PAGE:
Wash your car – Go to Jail

YouTube Poster

MIDDLETON, Idaho (KBOI) – The Middleton mayor says you may be breaking the law when you wash your car in your driveway. That’s what happened to one Middleton man who was told to stop washing his car or face fines. Shawn Alexander said, “At first I thought it was a joke. I mean I have never heard such a thing.”

Alexander had taken his Jeep out four wheeling and washed it in his driveway. He sprayed down the engine and the body. He says two Middleton city employees warned him that he was breaking a federal law by letting dirt run down the street.

“It seems to be a very small minor thing that they made a huge ordeal out of. Every single person that I’ve talked to has at least once washed their vehicle in their driveway,” Alexander said.

He says the city workers warning didn’t bother him, but it was the fact they didn’t stop a much bigger problem going on in front of his house. He says he noticed construction workers on his street washing dirt and sediment down the drain right after they warned him about washing his Jeep.

Middleton’s mayor said that was news to him. “It’s the first I’ve heard, that is certainly illegal and contrary to the city’s ordinances. Like I said we will look into that,” Mayor Darin Taylor said.

Although the storm drain covers were not laid down when Alexander got the warning, the city says they are now. The mayor says he’s been reminding Middleton residents about storm drain pollutants since he was elected.

Watch out for that FBI airplane overhead looking for Felonious car washers instead of Murderers or drug dealers and such trivial things.


Queensland man fined for doing the speed limit

A Queensland man has been issued a speeding ticket for driving 100 kilometres per hour in a 100kph zone on the Sunshine Coast.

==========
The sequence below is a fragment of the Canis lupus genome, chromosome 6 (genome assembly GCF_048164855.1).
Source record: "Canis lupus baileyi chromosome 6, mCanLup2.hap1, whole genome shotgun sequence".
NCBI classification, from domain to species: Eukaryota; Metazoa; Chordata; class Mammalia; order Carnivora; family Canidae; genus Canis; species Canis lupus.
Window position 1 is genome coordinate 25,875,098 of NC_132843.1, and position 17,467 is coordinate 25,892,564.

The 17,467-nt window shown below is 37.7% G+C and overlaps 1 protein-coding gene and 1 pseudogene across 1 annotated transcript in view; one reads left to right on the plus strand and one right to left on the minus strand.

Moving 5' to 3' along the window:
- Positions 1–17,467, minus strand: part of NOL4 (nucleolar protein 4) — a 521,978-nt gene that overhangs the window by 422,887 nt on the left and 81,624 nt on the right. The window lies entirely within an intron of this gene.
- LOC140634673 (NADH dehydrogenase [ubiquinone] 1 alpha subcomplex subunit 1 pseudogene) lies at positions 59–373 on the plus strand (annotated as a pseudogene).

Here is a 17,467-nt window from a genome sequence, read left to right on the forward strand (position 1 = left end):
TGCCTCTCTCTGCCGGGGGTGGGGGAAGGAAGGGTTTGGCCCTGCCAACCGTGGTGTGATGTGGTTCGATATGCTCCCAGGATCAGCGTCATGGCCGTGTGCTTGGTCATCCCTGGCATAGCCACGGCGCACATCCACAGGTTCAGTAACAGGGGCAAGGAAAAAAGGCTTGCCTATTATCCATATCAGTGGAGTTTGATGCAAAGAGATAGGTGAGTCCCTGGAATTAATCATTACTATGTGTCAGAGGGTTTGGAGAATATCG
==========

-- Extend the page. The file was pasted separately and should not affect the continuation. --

Zac Murray was travelling along the Sunshine Motorway at Mooloolaba, north of Brisbane, on his way to work in his father’s car when he was unknowingly snapped by a mobile police unit.

The $151 fine for the May 14 trip arrived this week, accusing the 24-year-old of travelling at an alleged speed of 100kph in an 100kph zone.

He took to Facebook to share his dilemma, which he called a “pretty amusing hiccup”.

“Seriously the definition of alleged hasn’t changed in 600 years. I’m fairly certain I’ve been caught red-handed being a law abiding citizen,” he wrote.

The post has since gone viral, and the speeding fine withdrawn by the Queensland Police Service this afternoon.

“Essentially I saw the fine, the alleged speed and amusingly wondered what those cheeky jabronis [sic] are up to,” Mr Murray told ABC News.

Mr Murray said it was his first speeding fine in seven years on the road, until police called him today to withdraw the fine.

“I straight-flatly denied I was speeding because the alleged speed was 100kph in a 100kph zone so I thought there was no way I was paying this,” he said.

“There was no reason to get real upset or bitter about it.

“I figured it was a clerical error or something to that description. It could be revenue raising, but it probably isn’t though. I just don’t have all the facts so I don’t think it’s fair to make a judgment.

“People who obviously react to the fine, however, they see it as an outrage or otherwise, but to me I’m still thinking it’s a pretty amusing hiccup.”

A Queensland Police Service media spokesman said Mr Murray’s fine was one of two issued in an “administrative error”.

“The analogue mobile camera recorded the details of two vehicles travelling at the legal speed limit while it was being tested by the operator,” a spokesman said.

“There was no accuracy issue with the camera.

“An error occurred during the manual adjudication processes, where these records were not identified and rejected as per standard practice and subsequently two notices were issued to the registered owners of the vehicles.